Yet such caregiving makes a major contribution to human development, particularly by offering personalized care for family members — strengthening family bonds and boosting the physical and mental well-being of other family members, especially children and older people. Mothers who are able to breastfeed their babies, crucial for children’s health, and offer care for the first 15 months have positive effects on children’s education performance. And workplaces that provide enabling conditions and facilities are best able to support such care-giving benefits. Carework for the community enhances community well-being and improves social cohesion.
Growing evidence also shows that daughters of mothers in paid employment have advantages later in life. A recent study based on a sample of 50,000 adults in 25 countries concluded that daughters of working mothers who completed more years of schooling were more likely to be employed, especially in a supervisory role, and to earn a higher income. In the United States, where daughters of working mothers earned 23 percent more than daughters of stay-at-home mothers, some of these effects were stronger. The careers of sons appear not to be significantly influenced by having a working mother, not surprising as generally men are expected to work, but sons of working mothers appear to spend more time on child care and housework.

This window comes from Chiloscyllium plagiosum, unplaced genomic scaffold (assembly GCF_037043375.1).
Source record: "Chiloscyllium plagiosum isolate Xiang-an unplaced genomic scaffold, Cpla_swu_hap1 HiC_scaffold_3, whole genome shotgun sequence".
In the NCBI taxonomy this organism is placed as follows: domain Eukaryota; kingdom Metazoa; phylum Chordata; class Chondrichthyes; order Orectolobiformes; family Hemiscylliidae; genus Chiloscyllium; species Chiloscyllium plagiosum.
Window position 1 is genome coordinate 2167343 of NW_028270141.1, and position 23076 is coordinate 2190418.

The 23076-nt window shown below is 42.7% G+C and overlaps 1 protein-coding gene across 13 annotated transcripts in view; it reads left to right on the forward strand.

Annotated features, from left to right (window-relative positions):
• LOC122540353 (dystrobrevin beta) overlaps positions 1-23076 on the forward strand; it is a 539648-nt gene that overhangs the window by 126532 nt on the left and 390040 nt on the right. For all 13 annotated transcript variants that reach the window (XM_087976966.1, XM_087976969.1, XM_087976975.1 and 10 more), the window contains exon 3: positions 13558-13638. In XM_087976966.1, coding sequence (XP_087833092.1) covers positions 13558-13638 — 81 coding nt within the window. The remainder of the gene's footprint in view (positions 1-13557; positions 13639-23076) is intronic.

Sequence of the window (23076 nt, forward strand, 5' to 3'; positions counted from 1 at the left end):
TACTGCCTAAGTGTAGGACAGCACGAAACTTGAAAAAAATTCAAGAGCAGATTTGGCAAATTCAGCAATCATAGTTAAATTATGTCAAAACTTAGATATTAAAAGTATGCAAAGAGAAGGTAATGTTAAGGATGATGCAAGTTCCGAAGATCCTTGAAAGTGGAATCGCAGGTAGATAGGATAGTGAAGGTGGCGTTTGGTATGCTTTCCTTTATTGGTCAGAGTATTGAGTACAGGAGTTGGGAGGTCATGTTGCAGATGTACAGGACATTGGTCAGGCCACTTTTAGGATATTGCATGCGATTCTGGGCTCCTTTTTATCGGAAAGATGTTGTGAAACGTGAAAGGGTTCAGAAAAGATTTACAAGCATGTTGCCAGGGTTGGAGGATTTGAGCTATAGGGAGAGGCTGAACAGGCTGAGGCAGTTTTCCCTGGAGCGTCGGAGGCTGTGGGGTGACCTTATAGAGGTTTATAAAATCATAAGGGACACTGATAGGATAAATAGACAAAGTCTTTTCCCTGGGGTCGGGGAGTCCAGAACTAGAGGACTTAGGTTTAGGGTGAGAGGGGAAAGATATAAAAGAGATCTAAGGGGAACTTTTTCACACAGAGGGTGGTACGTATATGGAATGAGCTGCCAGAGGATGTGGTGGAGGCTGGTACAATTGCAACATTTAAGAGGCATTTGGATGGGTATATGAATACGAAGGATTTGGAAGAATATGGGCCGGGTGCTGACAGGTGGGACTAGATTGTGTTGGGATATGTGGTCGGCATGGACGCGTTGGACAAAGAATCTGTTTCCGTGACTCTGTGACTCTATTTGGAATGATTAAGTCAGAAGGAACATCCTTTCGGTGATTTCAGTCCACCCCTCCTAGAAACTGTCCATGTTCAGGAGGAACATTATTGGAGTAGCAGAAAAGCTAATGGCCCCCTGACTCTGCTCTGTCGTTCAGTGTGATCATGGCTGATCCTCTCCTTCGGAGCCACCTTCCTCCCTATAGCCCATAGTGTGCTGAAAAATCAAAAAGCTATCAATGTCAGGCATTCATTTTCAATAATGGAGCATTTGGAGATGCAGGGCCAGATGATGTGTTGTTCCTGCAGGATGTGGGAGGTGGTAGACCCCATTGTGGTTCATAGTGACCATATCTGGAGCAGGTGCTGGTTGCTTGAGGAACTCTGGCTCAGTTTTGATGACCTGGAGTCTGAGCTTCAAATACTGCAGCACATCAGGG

An educated and professionally active mother can inspire and stimulate her children intellectually and serve as a positive role model for her children. However, in many countries public provision for family support services and facilities has become more difficult due to cutbacks in public social services, threatening women’s participation in activity outside the home. The questions become: How can society create an enabling environment where women can make empowered choices? What would be needed to translate such choices into an equitable balance between men and women in roles, responsibilities and outcomes for both paid and unpaid work? Such interventions need to be made along four axes, engaging a variety of actors and impacting all men and women:
– Reducing and sharing the burden of unpaid care work — including universal access to clean water, modern energy services for household needs, quality public services (including those related to health and care), workplace arrangements that accommodate flexible schedules without penalizing professional advancement and a shift in mindsets about gender-specific roles and responsibilities.